Westfield students honor local heroes

From left to right: 8th grader Nicholas Barber, Reading teacher Heather Daponde and Congressman Richard Neal (D-MA) at VVMF's Hometown Heroes launch event.

From left to right: 8th grader Nicholas Barber, Reading teacher Heather Daponde and Congressman Richard Neal (D-MA) at VVMF’s Hometown Heroes launch event.

During the 2013-2014 school year, North Middle School in Westfield, Massachusetts took on the voluntary veterans-based curriculum, Hometown Heroes. Hometown Heroes is a a service learning project that connects students to those who served and sacrificed in military conflicts. Pulling at the importance of remembering and preserving veterans’ stories, Heather Daponde, a Reading teacher and Student Senate Advisor at North Middle School agreed to tackle the project. While her beginnings happened later in the school year, Daponde and her class managed to implement all four of the curriculum’s lesson plans: Remembering Those Who Served, Preserving Veteran’s Personal Stories, Commemorating our Veterans and Understanding Healing Through Memorials.

During the course of the project, Westfield students soon learned that their town was the home to five fallen Vietnam veterans. The five veterans were as follows:

JOHN STILES EARLE

LT – O3 – Navy – ReserveLength of service 4 years14481_66_31_140_25_15564

His tour began on Jun 22, 1970

Casualty was on Jun 22, 1970

In OFFSHORE, SOUTH VIETNAM

Non-Hostile, died missing, FIXED WING – PILOT

AIR LOSS, CRASH AT SEA

Body was not recovered

Panel 09W – Line 78

 

MICHAEL LINDSEY DEANE

1LT – O2 – Army – Regulardeane

Length of service 0 years

His tour began on Mar 25, 1968

Casualty was on May 24, 1968

In THUA THIEN, SOUTH VIETNAM

Hostile, died of wounds, GROUND CASUALTY

ARTILLERY, ROCKET, or MORTAR

Body was recovered

Panel 67E – Line 8

 

DANIEL JOSEPH JOHNSON

26046_209_141_185_238_166034

PFC – E2 – Marine Corps – Regular

Length of service 1 years

His tour began on Aug 16, 1967

Casualty was on Jan 5, 1968

In QUANG NAM, SOUTH VIETNAM

Hostile, died of wounds, GROUND CASUALTY

OTHER EXPLOSIVE DEVICE

Body was recovered

Panel 33E – Line 48

 

JEFFERY MARK PARENT

LCPL – E3 – Marine Corps – Regular

Length of service 1 yearsnotforgotten

His tour began on Jul 21, 1968

Casualty was on May 4, 1969

In QUANG TRI, SOUTH VIETNAM

HOSTILE, GROUND CASUALTY

OTHER EXPLOSIVE DEVICE

Body was recovered

Panel 25W – Line 1

 

JAMES DONALD ZEBERT

PFC – E3 – Army – Selective Service

25th Infantry Division

Length of service 0 yearsnotforgotten

His tour began on Jun 9, 1969

Casualty was on Jun 27, 1969

In TAY NINH, SOUTH VIETNAM

HOSTILE, GROUND CASUALTY

GUN, SMALL ARMS FIRE

Body was recovered

Panel 21W – Line 27

 

Daponde stated,”I have 93 students divided into 5 classes and each class worked on researching information…We worked for about 15 days, 5 hours a day, not including the Memorial Day programs and the work students are doing independently…” Busy at work, the class worked tirelessly to research those whoDaponde photo 5 served. They aimed to understand the stories of our military service members and came to value the importance of what it means to remember. The students would later discuss their findings and blog about them.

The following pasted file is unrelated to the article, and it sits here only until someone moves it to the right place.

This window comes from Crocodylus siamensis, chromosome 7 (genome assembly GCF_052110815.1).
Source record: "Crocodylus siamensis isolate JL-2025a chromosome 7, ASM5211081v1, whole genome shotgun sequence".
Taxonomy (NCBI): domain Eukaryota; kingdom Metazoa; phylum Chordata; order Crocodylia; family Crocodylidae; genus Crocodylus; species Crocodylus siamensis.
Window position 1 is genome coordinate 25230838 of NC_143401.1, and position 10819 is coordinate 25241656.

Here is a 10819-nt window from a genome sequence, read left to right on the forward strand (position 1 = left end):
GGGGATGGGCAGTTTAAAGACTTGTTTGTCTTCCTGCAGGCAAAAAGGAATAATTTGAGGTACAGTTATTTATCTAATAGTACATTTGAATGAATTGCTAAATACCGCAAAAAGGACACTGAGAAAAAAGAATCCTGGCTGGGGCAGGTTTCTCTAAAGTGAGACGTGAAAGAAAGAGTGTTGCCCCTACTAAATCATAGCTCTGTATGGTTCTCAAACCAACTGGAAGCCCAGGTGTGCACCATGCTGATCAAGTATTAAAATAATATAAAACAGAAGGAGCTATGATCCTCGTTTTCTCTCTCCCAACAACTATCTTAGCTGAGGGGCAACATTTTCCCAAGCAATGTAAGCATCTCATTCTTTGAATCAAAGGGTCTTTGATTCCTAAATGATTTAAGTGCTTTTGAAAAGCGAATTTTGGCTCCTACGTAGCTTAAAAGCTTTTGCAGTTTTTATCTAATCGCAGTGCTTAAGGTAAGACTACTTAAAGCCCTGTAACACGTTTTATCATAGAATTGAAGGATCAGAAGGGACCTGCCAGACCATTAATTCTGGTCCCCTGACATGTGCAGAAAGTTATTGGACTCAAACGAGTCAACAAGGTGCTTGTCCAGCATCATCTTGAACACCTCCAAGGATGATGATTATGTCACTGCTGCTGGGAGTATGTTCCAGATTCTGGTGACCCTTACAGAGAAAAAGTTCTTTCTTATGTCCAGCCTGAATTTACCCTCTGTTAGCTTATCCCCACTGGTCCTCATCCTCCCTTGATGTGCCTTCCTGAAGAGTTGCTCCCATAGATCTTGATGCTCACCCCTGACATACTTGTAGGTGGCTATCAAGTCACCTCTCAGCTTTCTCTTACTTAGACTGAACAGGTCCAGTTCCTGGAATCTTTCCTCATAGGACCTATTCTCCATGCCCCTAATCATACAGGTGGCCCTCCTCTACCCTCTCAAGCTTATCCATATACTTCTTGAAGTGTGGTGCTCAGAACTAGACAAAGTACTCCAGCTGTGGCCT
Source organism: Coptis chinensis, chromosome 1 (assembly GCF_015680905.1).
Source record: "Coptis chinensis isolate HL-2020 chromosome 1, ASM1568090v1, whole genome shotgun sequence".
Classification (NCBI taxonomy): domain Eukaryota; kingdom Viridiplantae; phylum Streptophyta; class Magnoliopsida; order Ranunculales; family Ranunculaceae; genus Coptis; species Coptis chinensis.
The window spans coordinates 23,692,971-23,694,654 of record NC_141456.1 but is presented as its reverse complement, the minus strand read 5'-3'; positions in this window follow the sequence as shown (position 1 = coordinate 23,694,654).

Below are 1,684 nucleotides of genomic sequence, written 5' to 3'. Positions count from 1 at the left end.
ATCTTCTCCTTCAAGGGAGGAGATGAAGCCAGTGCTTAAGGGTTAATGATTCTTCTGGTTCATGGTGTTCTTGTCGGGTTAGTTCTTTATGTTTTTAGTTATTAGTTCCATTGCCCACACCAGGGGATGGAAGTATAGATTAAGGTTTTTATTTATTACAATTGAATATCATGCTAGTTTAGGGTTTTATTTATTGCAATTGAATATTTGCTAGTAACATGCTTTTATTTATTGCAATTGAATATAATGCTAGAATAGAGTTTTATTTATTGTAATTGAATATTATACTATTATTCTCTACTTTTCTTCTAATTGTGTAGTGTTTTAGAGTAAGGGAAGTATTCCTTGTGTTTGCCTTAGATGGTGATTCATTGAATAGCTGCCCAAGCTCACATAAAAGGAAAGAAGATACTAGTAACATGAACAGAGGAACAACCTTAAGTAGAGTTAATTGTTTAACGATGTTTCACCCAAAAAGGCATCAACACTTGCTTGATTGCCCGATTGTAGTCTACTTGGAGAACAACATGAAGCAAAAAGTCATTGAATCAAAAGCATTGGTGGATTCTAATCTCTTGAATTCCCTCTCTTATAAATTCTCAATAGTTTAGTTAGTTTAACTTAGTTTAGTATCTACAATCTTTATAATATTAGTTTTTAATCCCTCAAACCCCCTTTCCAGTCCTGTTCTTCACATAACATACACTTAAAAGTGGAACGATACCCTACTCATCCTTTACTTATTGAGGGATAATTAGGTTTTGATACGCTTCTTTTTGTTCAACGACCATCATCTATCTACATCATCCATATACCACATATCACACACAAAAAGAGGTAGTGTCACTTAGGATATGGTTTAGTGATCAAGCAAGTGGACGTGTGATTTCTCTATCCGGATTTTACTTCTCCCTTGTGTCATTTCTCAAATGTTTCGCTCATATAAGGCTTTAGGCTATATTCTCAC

Research was not the only kind of learning these students took part in. Preserving the stories of our veterans became more personalized as they began listening to the first-hand experiences of our veterans. And as part of Hometown Heroes, Daponde coordinated an event in which students were able to absorb the trials and tribulations of U.S. veterans through lectures and small group activities. But while students took it upon themselves to learn from our living legacy of service, they also found ways to help memorialize and pay tribute to those who paid the ultimate sacrifice.

Students at North Middle School interviewing Paul Slater and Tom Leamon.

Students at North Middle School interviewing Paul Slater and Tom Leamon.

Commemorating and memorializing our nation’s fallen military heroes took a unique turn as the Westfield class paid tribute to America’s bravest by visiting war memorials. These included the Vietnam Veterans Memorial in Massachusetts and The Vietnam Veterans Memorial in Washington, D.C. You can see photos from their trips on Mrs. Daponde’s blog, here.

And while the students did get a remarkable chance to learn about our veterans, Daponde did admit that it was challenge for the students to understand why studying such a conflict was important. It was not until they came to terms with being connected to the past that they were more open to learning about it. She stated, “Once we broke down the ideas of conflict and how conflict is relevant to them, they began to buy into the idea of studying the impact of war.” So what was the end result? These Westfield middle-schoolers came to terms with their community, the cost of conflict, citizenship, and the value of memorializing the steps and sacrifices of democracy.

Read the students’ blog here.

See how students in  Georgia  and Oregon have also implemented the program.

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